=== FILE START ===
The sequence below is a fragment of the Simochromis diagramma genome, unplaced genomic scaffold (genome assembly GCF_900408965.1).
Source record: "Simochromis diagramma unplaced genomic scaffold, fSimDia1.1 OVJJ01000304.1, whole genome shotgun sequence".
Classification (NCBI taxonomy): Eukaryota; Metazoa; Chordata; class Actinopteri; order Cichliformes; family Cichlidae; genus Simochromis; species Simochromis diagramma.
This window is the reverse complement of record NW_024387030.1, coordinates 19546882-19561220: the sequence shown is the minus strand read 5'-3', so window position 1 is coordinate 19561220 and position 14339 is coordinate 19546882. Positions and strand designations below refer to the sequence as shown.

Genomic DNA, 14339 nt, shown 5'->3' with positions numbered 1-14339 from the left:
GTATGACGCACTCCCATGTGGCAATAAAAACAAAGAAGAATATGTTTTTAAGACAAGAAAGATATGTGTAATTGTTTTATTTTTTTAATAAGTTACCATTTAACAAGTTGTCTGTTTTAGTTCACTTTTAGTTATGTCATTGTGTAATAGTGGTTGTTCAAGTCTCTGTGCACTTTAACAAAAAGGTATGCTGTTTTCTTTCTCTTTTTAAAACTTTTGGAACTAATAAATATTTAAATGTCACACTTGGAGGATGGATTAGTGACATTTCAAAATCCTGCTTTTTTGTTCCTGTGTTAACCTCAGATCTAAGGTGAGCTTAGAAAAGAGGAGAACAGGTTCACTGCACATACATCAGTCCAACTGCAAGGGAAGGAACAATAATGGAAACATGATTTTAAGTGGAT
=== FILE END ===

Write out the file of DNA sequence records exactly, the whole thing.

The sequence below is a fragment of the Simochromis diagramma genome, unplaced genomic scaffold (genome assembly GCF_900408965.1).
Source record: "Simochromis diagramma unplaced genomic scaffold, fSimDia1.1 OVJJ01000304.1, whole genome shotgun sequence".
Classification (NCBI taxonomy): Eukaryota; Metazoa; Chordata; class Actinopteri; order Cichliformes; family Cichlidae; genus Simochromis; species Simochromis diagramma.
This window is the reverse complement of record NW_024387030.1, coordinates 19546882-19561220: the sequence shown is the minus strand read 5'-3', so window position 1 is coordinate 19561220 and position 14339 is coordinate 19546882. Positions and strand designations below refer to the sequence as shown.

Genomic DNA, 14339 nt, shown 5'->3' with positions numbered 1-14339 from the left:
GTATGACGCACTCCCATGTGGCAATAAAAACAAAGAAGAATATGTTTTTAAGACAAGAAAGATATGTGTAATTGTTTTATTTTTTTAATAAGTTACCATTTAACAAGTTGTCTGTTTTAGTTCACTTTTAGTTATGTCATTGTGTAATAGTGGTTGTTCAAGTCTCTGTGCACTTTAACAAAAAGGTATGCTGTTTTCTTTCTCTTTTTAAAACTTTTGGAACTAATAAATATTTAAATGTCACACTTGGAGGATGGATTAGTGACATTTCAAAATCCTGCTTTTTTGTTCCTGTGTTAACCTCAGATCTAAGGTGAGCTTAGAAAAGAGGAGAACAGGTTCACTGCACATACATCAGTCCAACTGCAAGGGAAGGAACAATAATGGAAACATGATTTTAAGTGGAT